|Indications:||As a bronchodilator in the treatment of bronchospasm associated with bronchial asthma, emphysema and chronic bronchitis and other conditions associated with reversible airways obstruction. Salbutamol also decreases uterine contractility and arrests premature labor.|
|Dosage & Administration:||Adults: Usual Dose: 2-4 mg 3-4 times daily. Children 6-12 years: 2 mg 3 or 4 times daily; 2-6 years:1-2 mg 3 or 4 times daily.
Elderly patients should be given the lower dose initially.
|Overdosage:||Fine tremor of skeletal muscles, tachycardia, palpitations and peripheral vasodilation may occur with salbutamol overdose. Treatment is symptomatic and supportive.|
|Contraindications:||Hyperthyroidism and cardiac disease. Salbutamol may interact with monoamine oxidase inhibitors and should not be given to patients receiving such treatment or within 14 days after stopping treatment.
Use in pregnancy & lactation: Safety in pregnancy and lactating women has not been established.
Salbutamol is not indicated for the prevention of premature labor associated with toxemia of pregnancy or ante partum hemorrhage, nor should it be used for threatened abortion during the 1st and 2nd trimesters of pregnancy.
|Warnings:||Tolerance may develop in asthmatic patients given salbutamol. If tolerance develops and the patient’s condition worsen, alternative or additional therapy should be instituted. The dosage of salbutamol should not be increased in these cases. Salbutamol should be avoided or used with care in patients undergoing anesthesia with any halogenated anesthetics.|
|Special Precautions:||Salbutamol should be used with caution in patients with hyperthyroidism, cardiovascular disease, myocardial insufficiency, arrhythmias, susceptibility to QT-interval prolongation, occlusive vascular disorders, hypertension or aneurysm and diabetes mellitus. Hypokalemia associated with high doses of salbutamol may result in increased susceptibility to digitalis-induced cardiac arrhythmias. Tachyphylaxis with resistance may occur with prolonged use of high dosage. Caution is necessary when treating patients with diabetes mellitus or closed-angle glaucoma and in those receiving antihypertensive therapy. It is important to avoid excessive doses as this is thought to be linked to sudden death probably due to induction of ventricular arrhythmias.|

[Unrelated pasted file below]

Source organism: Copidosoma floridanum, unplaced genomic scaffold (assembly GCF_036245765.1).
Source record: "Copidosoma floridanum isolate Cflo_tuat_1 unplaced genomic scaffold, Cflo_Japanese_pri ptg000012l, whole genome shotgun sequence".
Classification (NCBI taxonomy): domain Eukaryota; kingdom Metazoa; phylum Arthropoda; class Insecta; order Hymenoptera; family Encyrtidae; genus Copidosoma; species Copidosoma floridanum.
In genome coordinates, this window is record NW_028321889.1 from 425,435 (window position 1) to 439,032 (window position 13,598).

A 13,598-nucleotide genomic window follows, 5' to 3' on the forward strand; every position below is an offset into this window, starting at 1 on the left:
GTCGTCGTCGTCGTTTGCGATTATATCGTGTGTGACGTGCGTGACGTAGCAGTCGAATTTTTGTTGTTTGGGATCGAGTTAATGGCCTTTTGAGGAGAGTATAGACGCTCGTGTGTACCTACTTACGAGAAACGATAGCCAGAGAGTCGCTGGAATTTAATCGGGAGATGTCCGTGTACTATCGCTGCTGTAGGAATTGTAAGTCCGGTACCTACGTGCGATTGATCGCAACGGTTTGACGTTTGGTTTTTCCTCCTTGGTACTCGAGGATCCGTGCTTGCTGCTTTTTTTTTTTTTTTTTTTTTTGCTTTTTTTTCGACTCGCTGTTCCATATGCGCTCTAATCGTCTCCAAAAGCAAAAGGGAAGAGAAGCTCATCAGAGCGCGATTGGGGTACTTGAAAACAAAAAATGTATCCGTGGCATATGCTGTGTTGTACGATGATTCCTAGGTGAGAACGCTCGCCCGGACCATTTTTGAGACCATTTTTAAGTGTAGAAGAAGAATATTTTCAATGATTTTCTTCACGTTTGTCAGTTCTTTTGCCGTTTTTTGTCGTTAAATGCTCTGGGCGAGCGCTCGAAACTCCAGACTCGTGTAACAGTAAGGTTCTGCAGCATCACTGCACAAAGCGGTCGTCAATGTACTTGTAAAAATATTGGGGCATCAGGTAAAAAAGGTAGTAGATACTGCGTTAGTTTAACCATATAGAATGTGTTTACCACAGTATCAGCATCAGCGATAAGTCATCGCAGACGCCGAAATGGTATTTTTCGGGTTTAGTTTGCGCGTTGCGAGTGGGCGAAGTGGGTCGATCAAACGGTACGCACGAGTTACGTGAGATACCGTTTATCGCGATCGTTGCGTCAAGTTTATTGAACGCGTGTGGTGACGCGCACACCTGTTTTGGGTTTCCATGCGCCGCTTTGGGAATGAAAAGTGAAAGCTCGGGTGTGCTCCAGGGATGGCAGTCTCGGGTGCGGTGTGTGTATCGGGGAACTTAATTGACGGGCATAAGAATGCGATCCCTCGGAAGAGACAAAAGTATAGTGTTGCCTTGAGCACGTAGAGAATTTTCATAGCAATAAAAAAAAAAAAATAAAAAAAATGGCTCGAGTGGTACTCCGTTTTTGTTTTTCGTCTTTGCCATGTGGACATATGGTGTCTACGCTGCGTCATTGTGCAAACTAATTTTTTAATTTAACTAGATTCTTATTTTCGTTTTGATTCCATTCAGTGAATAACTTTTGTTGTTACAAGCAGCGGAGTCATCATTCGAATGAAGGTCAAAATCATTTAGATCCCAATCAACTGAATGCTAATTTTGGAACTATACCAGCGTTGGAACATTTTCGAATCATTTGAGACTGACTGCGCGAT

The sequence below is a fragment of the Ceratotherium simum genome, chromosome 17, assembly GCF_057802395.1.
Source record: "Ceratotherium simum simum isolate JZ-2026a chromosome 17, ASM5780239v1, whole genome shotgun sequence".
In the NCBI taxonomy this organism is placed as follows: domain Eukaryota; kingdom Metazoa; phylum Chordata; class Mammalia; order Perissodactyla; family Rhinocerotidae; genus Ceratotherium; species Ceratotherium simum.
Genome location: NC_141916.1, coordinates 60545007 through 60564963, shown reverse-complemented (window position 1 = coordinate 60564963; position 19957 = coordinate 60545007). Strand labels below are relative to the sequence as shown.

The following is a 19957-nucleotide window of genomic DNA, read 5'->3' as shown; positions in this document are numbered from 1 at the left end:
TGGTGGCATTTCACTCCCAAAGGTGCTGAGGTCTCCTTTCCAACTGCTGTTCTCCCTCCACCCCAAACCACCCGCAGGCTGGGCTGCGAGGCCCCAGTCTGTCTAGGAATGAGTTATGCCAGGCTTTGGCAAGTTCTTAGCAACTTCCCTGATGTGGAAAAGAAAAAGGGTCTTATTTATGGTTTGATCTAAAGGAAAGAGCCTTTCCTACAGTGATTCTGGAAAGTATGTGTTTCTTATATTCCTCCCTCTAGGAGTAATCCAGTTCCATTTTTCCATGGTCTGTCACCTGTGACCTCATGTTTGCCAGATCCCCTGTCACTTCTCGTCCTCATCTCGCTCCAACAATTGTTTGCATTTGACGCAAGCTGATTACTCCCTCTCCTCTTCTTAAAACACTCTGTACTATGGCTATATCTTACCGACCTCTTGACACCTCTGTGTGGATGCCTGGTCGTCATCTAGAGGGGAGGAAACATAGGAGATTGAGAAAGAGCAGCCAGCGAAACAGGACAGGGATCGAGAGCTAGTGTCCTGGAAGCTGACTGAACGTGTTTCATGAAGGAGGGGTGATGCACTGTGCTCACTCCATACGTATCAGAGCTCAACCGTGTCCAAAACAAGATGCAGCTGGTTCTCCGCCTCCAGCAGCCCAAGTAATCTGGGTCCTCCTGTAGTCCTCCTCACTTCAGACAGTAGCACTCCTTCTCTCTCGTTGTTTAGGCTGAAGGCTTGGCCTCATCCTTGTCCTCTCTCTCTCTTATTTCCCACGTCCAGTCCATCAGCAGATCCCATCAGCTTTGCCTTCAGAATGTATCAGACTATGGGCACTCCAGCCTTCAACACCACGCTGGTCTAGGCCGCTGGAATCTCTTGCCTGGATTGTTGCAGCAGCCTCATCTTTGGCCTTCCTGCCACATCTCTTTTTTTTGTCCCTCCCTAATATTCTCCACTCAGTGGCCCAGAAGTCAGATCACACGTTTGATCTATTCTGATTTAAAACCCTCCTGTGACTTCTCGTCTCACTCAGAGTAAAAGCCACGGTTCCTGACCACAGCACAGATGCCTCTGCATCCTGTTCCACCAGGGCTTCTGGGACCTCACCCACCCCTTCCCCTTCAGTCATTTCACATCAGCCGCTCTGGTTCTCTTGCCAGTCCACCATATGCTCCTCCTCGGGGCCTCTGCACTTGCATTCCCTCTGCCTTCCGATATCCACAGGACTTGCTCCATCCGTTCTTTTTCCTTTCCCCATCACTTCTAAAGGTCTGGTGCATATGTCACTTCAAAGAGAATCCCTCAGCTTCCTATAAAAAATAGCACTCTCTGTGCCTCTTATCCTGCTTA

|Side Effects:||Salbutamol may cause fine tremor of skeletal muscle (particularly the hands), palpitations and muscle cramps. Tachycardia, nervous tension, hypokalemia, headaches and peripheral vasodilation have been reported after large doses. Anxiety, fever, restlessness, insomnia, confusion, irritability, weakness, psychotic states, decreased appetite, nausea and vomiting may occur due to the central effects of salbutamol. Difficulty in micturition and urinary retention, dyspnea, altered metabolism, sweating and hypersalivation may occur. Hypersensitivity reactions have occurred including paradoxical bronchospasm, angioedema, urticaria, hypotension and collapse.|
|Drug Interactions:||Use of salbutamol and other β2-agonist with corticosteroids, diuretics or xanthines increases the risk of hypokalemia and monitoring of potassium concentrations is recommended in severe asthma, where such combination therapy is the rule.|
|Pregnancy Category (US FDA):||Category C: Either studies in animals have revealed adverse effects on the foetus (teratogenic or embryocidal or other) and there are no controlled studies in women or studies in women and animals are not available. Drugs should be given only if the potential benefit justifies the potential risk to the foetus.|
|Storage:||Store at temperatures not exceeding 30°C.|
|Mechanism of Action:||Pharmacology: Pharmacokinetics: Salbutamol is readily absorbed from the gastrointestinal tract. It is subject to first-pass metabolism in the liver and possibly in the gut wall; the main metabolite is an inactive sulfate conjugate. Salbutamol is rapidly excreted in the urine as metabolites and unchanged drug; there is some excretion in the feces. Salbutamol dose not appear to be metabolized in the lungs, therefore its ultimate metabolism and excretion after inhalation depends upon the delivery method used, which determines the proportion of inhaled salbutamol relative to the proportion inadvertently swallowed. It has been suggested that most of an inhaled dose is swallowed and absorbed from the gut. The plasma half-life of salbutamol has been estimated to range from 4-6 hrs.;|
|Therapeutic Category:||Antiasthmatic & COPD Preparations|
|ATC Classification:||R03CC02 – salbutamol ; Belongs to the class of adrenergics for systemic use, selective beta-2-adrenoreceptor agonists. Used in the treatment of obstructive airway diseases.|
|Presentation/Packing:||Tab 2 mg x 100’s.|